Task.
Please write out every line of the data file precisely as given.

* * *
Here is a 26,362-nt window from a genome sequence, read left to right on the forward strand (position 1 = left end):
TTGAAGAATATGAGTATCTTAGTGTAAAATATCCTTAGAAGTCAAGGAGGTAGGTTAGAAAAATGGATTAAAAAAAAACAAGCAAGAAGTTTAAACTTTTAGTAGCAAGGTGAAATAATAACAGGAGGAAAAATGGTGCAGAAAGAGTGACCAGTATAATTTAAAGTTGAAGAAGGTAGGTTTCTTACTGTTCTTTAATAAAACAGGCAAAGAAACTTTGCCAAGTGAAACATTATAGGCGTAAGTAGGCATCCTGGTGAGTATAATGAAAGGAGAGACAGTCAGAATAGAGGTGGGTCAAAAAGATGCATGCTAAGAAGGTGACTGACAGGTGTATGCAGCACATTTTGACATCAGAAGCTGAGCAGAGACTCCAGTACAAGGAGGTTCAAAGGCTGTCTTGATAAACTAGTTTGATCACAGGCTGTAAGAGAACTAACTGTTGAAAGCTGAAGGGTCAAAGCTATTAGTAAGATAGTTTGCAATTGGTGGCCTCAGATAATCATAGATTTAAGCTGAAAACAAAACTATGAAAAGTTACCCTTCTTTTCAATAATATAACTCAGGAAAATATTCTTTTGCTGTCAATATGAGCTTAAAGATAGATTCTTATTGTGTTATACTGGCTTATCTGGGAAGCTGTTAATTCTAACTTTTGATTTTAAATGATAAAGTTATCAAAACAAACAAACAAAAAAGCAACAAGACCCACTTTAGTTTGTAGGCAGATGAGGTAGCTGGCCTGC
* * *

Here is a 26,362-nt window from a genome sequence, read left to right on the forward strand (position 1 = left end):
TTGAAGAATATGAGTATCTTAGTGTAAAATATCCTTAGAAGTCAAGGAGGTAGGTTAGAAAAATGGATTAAAAAAAAACAAGCAAGAAGTTTAAACTTTTAGTAGCAAGGTGAAATAATAACAGGAGGAAAAATGGTGCAGAAAGAGTGACCAGTATAATTTAAAGTTGAAGAAGGTAGGTTTCTTACTGTTCTTTAATAAAACAGGCAAAGAAACTTTGCCAAGTGAAACATTATAGGCGTAAGTAGGCATCCTGGTGAGTATAATGAAAGGAGAGACAGTCAGAATAGAGGTGGGTCAAAAAGATGCATGCTAAGAAGGTGACTGACAGGTGTATGCAGCACATTTTGACATCAGAAGCTGAGCAGAGACTCCAGTACAAGGAGGTTCAAAGGCTGTCTTGATAAACTAGTTTGATCACAGGCTGTAAGAGAACTAACTGTTGAAAGCTGAAGGGTCAAAGCTATTAGTAAGATAGTTTGCAATTGGTGGCCTCAGATAATCATAGATTTAAGCTGAAAACAAAACTATGAAAAGTTACCCTTCTTTTCAATAATATAACTCAGGAAAATATTCTTTTGCTGTCAATATGAGCTTAAAGATAGATTCTTATTGTGTTATACTGGCTTATCTGGGAAGCTGTTAATTCTAACTTTTGATTTTAAATGATAAAGTTATCAAAACAAACAAACAAAAAAGCAACAAGACCCACTTTAGTTTGTAGGCAGATGAGGTAGCTGGCCTGC